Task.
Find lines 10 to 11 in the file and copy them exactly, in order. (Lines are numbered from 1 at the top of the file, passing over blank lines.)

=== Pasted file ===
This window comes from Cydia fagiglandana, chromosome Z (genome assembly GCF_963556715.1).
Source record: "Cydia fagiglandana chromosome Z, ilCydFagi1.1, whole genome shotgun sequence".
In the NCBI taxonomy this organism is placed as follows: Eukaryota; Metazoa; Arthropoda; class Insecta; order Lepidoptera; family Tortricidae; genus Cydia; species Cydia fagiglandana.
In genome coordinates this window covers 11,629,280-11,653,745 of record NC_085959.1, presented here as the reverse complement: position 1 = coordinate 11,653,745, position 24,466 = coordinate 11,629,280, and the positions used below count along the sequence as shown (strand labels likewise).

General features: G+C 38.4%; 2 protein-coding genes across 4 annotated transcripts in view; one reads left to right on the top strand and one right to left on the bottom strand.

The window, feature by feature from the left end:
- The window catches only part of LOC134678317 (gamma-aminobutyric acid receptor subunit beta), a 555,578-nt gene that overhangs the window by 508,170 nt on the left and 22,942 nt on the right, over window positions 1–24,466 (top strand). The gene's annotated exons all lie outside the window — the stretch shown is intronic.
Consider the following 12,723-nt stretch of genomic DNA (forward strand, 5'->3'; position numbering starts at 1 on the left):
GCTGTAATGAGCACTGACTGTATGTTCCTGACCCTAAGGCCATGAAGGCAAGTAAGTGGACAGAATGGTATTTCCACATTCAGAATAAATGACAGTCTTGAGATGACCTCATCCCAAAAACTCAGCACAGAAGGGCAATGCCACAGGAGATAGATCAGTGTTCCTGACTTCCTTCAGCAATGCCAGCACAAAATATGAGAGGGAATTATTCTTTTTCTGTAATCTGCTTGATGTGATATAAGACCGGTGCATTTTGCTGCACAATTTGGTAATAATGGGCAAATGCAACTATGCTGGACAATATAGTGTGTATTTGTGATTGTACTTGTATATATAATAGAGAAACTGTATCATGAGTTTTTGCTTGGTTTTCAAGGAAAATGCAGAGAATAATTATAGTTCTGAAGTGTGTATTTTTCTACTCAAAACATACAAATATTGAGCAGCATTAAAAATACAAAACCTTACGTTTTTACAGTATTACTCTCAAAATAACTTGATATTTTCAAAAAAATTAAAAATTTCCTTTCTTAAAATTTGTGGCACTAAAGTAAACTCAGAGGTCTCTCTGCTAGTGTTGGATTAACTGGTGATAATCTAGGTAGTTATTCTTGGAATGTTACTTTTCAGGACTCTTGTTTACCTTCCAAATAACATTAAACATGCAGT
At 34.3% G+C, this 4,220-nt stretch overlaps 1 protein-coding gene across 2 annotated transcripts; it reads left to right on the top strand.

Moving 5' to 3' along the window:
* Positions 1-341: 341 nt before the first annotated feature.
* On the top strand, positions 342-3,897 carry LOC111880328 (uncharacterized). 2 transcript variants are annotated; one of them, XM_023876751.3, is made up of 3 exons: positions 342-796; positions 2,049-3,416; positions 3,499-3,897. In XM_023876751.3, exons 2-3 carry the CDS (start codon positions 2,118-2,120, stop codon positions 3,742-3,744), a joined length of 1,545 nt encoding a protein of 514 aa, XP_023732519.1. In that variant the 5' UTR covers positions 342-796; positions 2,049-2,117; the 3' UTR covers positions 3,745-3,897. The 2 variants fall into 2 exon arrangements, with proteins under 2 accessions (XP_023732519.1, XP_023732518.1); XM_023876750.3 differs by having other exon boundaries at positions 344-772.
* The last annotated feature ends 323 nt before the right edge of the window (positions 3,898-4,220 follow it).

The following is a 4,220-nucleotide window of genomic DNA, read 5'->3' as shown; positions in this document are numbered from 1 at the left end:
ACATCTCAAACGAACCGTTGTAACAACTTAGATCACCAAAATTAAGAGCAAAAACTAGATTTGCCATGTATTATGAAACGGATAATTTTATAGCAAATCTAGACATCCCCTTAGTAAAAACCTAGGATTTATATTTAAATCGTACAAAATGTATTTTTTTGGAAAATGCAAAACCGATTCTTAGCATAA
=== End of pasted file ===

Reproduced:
At 34.3% G+C, this 4,220-nt stretch overlaps 1 protein-coding gene across 2 annotated transcripts; it reads left to right on the top strand.

Moving 5' to 3' along the window: